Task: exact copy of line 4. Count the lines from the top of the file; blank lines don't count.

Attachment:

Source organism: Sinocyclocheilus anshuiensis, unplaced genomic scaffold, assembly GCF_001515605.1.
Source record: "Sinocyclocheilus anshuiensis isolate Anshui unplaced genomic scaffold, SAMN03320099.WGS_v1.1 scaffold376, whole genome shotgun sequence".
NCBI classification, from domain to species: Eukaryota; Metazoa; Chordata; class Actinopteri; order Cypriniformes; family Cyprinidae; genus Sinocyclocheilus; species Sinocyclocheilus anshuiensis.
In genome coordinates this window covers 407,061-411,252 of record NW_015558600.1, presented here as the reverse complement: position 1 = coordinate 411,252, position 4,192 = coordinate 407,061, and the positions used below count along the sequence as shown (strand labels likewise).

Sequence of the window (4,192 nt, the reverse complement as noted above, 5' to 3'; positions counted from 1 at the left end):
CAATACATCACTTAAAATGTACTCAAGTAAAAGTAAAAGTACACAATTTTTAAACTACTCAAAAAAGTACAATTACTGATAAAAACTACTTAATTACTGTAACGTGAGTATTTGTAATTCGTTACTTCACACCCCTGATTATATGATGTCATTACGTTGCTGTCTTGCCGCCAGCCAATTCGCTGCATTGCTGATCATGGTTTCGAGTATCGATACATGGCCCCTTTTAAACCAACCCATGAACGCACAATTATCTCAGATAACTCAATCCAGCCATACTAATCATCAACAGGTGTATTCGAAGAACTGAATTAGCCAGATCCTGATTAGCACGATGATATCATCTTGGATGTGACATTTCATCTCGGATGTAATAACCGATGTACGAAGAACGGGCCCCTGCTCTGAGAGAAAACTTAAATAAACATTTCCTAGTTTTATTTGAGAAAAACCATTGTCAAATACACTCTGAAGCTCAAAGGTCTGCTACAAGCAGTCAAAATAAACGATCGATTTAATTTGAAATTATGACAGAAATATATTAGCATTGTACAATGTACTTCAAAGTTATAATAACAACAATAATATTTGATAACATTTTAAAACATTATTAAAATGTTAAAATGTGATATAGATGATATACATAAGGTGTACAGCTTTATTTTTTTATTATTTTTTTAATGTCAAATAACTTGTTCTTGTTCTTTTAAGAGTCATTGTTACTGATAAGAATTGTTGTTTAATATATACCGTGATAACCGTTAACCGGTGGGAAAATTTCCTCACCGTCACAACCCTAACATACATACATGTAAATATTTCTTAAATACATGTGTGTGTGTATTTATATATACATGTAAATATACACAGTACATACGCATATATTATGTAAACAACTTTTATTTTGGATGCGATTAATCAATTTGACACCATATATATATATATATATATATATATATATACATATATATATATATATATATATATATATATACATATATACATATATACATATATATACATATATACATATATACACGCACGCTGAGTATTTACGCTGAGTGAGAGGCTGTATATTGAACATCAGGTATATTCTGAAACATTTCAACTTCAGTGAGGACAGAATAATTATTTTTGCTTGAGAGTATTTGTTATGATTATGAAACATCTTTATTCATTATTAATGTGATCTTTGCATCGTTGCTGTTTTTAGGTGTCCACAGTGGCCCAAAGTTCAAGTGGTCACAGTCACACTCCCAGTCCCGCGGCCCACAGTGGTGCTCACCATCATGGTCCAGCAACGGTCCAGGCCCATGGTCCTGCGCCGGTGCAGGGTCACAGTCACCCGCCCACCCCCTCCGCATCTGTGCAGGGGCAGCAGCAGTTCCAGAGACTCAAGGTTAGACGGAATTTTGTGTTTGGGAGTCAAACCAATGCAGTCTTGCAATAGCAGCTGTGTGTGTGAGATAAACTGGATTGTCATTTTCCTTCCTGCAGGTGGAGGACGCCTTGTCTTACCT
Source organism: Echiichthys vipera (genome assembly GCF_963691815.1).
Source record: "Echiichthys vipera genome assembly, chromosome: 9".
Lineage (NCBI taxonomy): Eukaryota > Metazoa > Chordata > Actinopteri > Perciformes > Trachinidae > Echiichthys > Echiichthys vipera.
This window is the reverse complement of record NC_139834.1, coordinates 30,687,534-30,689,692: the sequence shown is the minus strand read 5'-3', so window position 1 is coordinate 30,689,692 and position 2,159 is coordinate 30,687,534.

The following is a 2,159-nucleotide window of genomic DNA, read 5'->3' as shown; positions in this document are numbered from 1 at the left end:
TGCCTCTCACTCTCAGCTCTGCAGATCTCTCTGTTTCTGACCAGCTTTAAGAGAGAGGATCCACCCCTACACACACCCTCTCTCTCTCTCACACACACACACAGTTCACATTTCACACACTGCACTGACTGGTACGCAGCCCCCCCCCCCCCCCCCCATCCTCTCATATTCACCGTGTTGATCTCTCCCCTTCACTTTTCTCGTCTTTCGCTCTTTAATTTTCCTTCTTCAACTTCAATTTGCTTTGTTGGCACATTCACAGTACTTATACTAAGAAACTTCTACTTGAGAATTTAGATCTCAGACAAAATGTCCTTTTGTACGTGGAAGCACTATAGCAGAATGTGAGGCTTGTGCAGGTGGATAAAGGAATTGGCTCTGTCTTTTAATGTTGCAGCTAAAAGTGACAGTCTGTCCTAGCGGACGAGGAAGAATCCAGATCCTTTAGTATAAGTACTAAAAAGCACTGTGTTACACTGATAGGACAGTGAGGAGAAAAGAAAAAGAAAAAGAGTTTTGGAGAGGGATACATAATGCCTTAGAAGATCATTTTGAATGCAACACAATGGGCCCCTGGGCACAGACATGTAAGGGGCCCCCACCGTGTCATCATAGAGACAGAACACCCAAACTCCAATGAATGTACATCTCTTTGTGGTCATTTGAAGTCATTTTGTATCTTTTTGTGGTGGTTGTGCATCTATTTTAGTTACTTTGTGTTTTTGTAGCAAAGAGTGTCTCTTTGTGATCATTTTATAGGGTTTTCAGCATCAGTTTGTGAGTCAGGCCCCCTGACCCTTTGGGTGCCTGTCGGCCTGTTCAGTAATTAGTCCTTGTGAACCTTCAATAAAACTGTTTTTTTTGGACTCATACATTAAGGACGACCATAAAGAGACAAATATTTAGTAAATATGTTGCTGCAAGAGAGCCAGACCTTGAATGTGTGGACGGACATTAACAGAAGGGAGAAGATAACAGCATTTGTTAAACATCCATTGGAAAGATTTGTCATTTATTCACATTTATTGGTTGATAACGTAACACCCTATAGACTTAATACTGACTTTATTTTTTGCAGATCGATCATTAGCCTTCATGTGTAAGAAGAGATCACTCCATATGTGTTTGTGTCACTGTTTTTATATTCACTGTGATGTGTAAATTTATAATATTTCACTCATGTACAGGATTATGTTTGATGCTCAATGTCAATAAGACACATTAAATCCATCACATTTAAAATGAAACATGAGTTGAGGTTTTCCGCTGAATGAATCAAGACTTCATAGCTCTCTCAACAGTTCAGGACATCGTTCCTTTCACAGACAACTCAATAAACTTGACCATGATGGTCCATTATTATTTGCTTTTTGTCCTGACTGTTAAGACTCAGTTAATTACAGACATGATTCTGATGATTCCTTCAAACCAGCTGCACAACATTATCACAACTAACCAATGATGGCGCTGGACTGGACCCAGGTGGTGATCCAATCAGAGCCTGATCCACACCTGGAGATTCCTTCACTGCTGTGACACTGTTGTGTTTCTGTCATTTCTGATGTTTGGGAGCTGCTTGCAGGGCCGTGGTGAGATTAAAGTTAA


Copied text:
In genome coordinates this window covers 407,061-411,252 of record NW_015558600.1, presented here as the reverse complement: position 1 = coordinate 411,252, position 4,192 = coordinate 407,061, and the positions used below count along the sequence as shown (strand labels likewise).